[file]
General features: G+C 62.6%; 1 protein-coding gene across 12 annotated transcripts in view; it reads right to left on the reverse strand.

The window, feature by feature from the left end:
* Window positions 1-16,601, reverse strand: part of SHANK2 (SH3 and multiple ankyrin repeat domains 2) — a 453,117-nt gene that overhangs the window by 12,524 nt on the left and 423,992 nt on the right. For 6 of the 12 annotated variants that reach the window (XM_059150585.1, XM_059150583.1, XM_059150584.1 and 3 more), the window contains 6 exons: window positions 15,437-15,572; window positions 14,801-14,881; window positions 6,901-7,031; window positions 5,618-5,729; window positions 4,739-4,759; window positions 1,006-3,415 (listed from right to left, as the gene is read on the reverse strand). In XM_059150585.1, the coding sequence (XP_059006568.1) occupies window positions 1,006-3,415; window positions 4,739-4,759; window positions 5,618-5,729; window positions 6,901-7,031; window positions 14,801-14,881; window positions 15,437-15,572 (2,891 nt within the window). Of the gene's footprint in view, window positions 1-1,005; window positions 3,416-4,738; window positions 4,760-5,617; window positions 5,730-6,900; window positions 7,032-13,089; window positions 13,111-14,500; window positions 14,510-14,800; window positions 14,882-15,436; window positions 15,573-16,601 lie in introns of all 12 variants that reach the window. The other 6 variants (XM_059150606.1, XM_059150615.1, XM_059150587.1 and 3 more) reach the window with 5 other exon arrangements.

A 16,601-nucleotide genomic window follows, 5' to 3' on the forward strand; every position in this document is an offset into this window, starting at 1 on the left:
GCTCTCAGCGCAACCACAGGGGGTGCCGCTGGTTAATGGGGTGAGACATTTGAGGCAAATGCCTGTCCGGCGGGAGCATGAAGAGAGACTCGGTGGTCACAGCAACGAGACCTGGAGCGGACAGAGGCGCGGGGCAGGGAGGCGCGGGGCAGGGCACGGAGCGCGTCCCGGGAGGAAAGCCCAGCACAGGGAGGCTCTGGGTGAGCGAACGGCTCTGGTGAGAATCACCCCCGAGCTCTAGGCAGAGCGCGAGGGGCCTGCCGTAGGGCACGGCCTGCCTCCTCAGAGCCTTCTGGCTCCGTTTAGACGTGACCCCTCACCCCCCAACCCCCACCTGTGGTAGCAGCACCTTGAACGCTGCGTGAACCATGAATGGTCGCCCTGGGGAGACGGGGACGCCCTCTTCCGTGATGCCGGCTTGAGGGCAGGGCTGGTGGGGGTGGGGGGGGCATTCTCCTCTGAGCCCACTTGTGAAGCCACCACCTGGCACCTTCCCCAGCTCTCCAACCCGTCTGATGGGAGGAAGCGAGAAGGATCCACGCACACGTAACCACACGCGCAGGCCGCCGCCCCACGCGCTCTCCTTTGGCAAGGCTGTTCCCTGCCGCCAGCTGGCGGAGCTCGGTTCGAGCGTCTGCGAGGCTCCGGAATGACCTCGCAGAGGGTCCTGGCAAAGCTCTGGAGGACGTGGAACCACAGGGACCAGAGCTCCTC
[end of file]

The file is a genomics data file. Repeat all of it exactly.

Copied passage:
General features: G+C 62.6%; 1 protein-coding gene across 12 annotated transcripts in view; it reads right to left on the reverse strand.

The window, feature by feature from the left end:
* Window positions 1-16,601, reverse strand: part of SHANK2 (SH3 and multiple ankyrin repeat domains 2) — a 453,117-nt gene that overhangs the window by 12,524 nt on the left and 423,992 nt on the right. For 6 of the 12 annotated variants that reach the window (XM_059150585.1, XM_059150583.1, XM_059150584.1 and 3 more), the window contains 6 exons: window positions 15,437-15,572; window positions 14,801-14,881; window positions 6,901-7,031; window positions 5,618-5,729; window positions 4,739-4,759; window positions 1,006-3,415 (listed from right to left, as the gene is read on the reverse strand). In XM_059150585.1, the coding sequence (XP_059006568.1) occupies window positions 1,006-3,415; window positions 4,739-4,759; window positions 5,618-5,729; window positions 6,901-7,031; window positions 14,801-14,881; window positions 15,437-15,572 (2,891 nt within the window). Of the gene's footprint in view, window positions 1-1,005; window positions 3,416-4,738; window positions 4,760-5,617; window positions 5,730-6,900; window positions 7,032-13,089; window positions 13,111-14,500; window positions 14,510-14,800; window positions 14,882-15,436; window positions 15,573-16,601 lie in introns of all 12 variants that reach the window. The other 6 variants (XM_059150606.1, XM_059150615.1, XM_059150587.1 and 3 more) reach the window with 5 other exon arrangements.

A 16,601-nucleotide genomic window follows, 5' to 3' on the forward strand; every position in this document is an offset into this window, starting at 1 on the left:
GCTCTCAGCGCAACCACAGGGGGTGCCGCTGGTTAATGGGGTGAGACATTTGAGGCAAATGCCTGTCCGGCGGGAGCATGAAGAGAGACTCGGTGGTCACAGCAACGAGACCTGGAGCGGACAGAGGCGCGGGGCAGGGAGGCGCGGGGCAGGGCACGGAGCGCGTCCCGGGAGGAAAGCCCAGCACAGGGAGGCTCTGGGTGAGCGAACGGCTCTGGTGAGAATCACCCCCGAGCTCTAGGCAGAGCGCGAGGGGCCTGCCGTAGGGCACGGCCTGCCTCCTCAGAGCCTTCTGGCTCCGTTTAGACGTGACCCCTCACCCCCCAACCCCCACCTGTGGTAGCAGCACCTTGAACGCTGCGTGAACCATGAATGGTCGCCCTGGGGAGACGGGGACGCCCTCTTCCGTGATGCCGGCTTGAGGGCAGGGCTGGTGGGGGTGGGGGGGGCATTCTCCTCTGAGCCCACTTGTGAAGCCACCACCTGGCACCTTCCCCAGCTCTCCAACCCGTCTGATGGGAGGAAGCGAGAAGGATCCACGCACACGTAACCACACGCGCAGGCCGCCGCCCCACGCGCTCTCCTTTGGCAAGGCTGTTCCCTGCCGCCAGCTGGCGGAGCTCGGTTCGAGCGTCTGCGAGGCTCCGGAATGACCTCGCAGAGGGTCCTGGCAAAGCTCTGGAGGACGTGGAACCACAGGGACCAGAGCTCCTC